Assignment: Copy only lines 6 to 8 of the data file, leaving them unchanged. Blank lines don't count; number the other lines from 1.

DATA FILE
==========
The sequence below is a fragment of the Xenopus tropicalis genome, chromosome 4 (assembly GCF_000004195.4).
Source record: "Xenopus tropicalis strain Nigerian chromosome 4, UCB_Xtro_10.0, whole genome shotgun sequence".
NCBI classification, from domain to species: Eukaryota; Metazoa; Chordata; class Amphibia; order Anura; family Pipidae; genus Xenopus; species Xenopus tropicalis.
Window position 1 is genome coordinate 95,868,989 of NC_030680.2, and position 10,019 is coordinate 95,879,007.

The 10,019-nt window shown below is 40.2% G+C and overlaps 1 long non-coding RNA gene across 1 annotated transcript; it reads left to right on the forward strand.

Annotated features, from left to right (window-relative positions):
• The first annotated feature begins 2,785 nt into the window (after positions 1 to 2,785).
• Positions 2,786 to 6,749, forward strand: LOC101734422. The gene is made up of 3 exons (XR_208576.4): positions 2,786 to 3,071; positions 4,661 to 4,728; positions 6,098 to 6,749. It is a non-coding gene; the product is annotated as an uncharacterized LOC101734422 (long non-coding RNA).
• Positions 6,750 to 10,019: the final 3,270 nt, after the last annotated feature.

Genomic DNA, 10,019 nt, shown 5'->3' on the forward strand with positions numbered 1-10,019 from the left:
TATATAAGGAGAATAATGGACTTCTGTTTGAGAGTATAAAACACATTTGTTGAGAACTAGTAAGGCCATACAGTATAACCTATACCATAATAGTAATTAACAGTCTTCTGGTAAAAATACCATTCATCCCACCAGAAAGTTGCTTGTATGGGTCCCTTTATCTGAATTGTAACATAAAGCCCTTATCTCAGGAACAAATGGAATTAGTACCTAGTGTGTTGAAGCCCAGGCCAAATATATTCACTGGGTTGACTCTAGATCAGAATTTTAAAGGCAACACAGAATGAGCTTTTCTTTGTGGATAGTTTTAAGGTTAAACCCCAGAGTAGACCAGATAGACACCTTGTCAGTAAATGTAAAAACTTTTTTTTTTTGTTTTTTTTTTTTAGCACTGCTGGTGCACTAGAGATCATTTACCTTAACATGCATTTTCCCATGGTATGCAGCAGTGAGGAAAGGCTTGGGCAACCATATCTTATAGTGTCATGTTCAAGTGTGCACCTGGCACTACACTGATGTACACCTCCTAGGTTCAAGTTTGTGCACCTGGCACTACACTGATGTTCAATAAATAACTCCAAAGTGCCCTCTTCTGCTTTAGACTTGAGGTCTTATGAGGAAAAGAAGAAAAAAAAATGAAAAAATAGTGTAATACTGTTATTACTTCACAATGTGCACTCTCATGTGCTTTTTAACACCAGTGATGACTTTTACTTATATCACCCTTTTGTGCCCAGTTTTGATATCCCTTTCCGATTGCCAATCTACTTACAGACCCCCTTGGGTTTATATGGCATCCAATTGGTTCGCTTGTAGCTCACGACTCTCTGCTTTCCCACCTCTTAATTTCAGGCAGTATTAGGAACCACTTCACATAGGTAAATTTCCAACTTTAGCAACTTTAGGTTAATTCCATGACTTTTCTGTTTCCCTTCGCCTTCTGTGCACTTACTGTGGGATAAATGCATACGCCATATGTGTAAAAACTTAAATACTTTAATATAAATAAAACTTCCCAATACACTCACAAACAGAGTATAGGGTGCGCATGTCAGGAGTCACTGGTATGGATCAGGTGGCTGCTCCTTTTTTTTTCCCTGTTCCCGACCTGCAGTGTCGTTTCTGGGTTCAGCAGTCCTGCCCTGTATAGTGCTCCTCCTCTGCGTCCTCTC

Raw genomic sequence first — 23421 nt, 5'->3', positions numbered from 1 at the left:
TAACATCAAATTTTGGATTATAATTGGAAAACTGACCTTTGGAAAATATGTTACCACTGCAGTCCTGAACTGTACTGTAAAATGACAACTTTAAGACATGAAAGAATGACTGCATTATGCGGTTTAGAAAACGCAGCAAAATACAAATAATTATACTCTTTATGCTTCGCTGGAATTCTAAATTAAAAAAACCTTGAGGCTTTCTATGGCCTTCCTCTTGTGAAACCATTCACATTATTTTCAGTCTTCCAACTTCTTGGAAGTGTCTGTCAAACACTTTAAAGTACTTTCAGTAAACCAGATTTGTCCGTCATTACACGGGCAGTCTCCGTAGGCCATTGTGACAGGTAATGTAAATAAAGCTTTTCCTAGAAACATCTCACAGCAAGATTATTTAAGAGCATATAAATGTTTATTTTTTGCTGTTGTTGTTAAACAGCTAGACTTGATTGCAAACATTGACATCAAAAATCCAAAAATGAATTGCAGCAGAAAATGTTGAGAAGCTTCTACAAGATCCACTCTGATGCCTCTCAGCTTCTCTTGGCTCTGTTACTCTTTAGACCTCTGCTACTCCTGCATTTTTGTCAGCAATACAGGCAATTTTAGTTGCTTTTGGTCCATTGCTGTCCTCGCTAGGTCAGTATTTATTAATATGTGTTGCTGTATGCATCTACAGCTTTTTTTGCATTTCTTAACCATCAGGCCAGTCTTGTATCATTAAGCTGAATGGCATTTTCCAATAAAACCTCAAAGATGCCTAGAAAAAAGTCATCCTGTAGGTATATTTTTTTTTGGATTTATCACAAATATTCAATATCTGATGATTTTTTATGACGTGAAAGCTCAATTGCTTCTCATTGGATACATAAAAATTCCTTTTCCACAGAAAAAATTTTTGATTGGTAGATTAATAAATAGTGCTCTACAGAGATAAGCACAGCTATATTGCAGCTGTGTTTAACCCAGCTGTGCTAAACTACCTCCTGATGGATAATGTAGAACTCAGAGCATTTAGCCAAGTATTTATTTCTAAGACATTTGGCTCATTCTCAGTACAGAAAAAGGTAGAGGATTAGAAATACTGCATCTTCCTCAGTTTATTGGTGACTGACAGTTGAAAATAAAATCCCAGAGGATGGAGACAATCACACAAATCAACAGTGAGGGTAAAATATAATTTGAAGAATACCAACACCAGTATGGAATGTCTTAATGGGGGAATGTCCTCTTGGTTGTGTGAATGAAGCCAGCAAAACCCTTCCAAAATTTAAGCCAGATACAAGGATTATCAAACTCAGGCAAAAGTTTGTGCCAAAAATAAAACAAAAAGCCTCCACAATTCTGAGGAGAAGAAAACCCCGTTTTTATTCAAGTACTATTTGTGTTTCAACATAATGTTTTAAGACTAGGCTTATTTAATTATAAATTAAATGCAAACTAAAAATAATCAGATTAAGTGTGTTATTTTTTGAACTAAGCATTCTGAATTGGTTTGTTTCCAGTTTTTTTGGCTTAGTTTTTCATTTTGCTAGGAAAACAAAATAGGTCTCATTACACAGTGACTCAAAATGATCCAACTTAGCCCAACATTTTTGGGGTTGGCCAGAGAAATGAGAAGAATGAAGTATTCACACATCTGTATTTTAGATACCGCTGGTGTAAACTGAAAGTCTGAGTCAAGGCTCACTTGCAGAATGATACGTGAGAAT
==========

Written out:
Annotated features, from left to right (window-relative positions):
• The first annotated feature begins 2,785 nt into the window (after positions 1 to 2,785).
• Positions 2,786 to 6,749, forward strand: LOC101734422. The gene is made up of 3 exons (XR_208576.4): positions 2,786 to 3,071; positions 4,661 to 4,728; positions 6,098 to 6,749. It is a non-coding gene; the product is annotated as an uncharacterized LOC101734422 (long non-coding RNA).